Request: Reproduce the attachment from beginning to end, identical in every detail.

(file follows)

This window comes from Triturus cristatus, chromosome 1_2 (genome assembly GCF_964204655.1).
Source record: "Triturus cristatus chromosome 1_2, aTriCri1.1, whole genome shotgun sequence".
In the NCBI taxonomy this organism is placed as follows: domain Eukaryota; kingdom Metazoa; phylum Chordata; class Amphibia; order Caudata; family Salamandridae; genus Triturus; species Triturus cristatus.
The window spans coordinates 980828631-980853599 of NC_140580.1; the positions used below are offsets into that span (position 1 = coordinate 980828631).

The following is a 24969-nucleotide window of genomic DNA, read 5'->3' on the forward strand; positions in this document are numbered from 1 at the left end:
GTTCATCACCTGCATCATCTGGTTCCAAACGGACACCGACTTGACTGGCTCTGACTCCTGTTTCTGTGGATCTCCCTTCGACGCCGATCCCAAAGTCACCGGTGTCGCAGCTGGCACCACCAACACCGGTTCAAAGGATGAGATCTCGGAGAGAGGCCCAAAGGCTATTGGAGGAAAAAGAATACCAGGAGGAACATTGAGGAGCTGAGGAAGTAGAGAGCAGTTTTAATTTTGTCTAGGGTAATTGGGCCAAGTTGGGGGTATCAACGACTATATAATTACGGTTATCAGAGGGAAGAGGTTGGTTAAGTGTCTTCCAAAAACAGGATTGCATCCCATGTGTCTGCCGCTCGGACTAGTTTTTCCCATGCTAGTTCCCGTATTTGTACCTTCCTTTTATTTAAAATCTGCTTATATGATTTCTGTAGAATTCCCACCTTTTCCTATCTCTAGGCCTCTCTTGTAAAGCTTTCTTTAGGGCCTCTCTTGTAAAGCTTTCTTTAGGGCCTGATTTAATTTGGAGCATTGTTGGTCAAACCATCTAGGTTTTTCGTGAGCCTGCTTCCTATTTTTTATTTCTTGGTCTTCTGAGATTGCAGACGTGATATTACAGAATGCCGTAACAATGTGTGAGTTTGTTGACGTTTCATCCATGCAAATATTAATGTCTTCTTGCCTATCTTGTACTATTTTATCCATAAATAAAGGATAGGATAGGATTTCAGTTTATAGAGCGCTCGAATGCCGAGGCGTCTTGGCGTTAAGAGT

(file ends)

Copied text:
This window comes from Triturus cristatus, chromosome 1_2 (genome assembly GCF_964204655.1).
Source record: "Triturus cristatus chromosome 1_2, aTriCri1.1, whole genome shotgun sequence".
In the NCBI taxonomy this organism is placed as follows: domain Eukaryota; kingdom Metazoa; phylum Chordata; class Amphibia; order Caudata; family Salamandridae; genus Triturus; species Triturus cristatus.
The window spans coordinates 980828631-980853599 of NC_140580.1; the positions used below are offsets into that span (position 1 = coordinate 980828631).

The following is a 24969-nucleotide window of genomic DNA, read 5'->3' on the forward strand; positions in this document are numbered from 1 at the left end:
GTTCATCACCTGCATCATCTGGTTCCAAACGGACACCGACTTGACTGGCTCTGACTCCTGTTTCTGTGGATCTCCCTTCGACGCCGATCCCAAAGTCACCGGTGTCGCAGCTGGCACCACCAACACCGGTTCAAAGGATGAGATCTCGGAGAGAGGCCCAAAGGCTATTGGAGGAAAAAGAATACCAGGAGGAACATTGAGGAGCTGAGGAAGTAGAGAGCAGTTTTAATTTTGTCTAGGGTAATTGGGCCAAGTTGGGGGTATCAACGACTATATAATTACGGTTATCAGAGGGAAGAGGTTGGTTAAGTGTCTTCCAAAAACAGGATTGCATCCCATGTGTCTGCCGCTCGGACTAGTTTTTCCCATGCTAGTTCCCGTATTTGTACCTTCCTTTTATTTAAAATCTGCTTATATGATTTCTGTAGAATTCCCACCTTTTCCTATCTCTAGGCCTCTCTTGTAAAGCTTTCTTTAGGGCCTCTCTTGTAAAGCTTTCTTTAGGGCCTGATTTAATTTGGAGCATTGTTGGTCAAACCATCTAGGTTTTTCGTGAGCCTGCTTCCTATTTTTTATTTCTTGGTCTTCTGAGATTGCAGACGTGATATTACAGAATGCCGTAACAATGTGTGAGTTTGTTGACGTTTCATCCATGCAAATATTAATGTCTTCTTGCCTATCTTGTACTATTTTATCCATAAATAAAGGATAGGATAGGATTTCAGTTTATAGAGCGCTCGAATGCCGAGGCGTCTTGGCGTTAAGAGT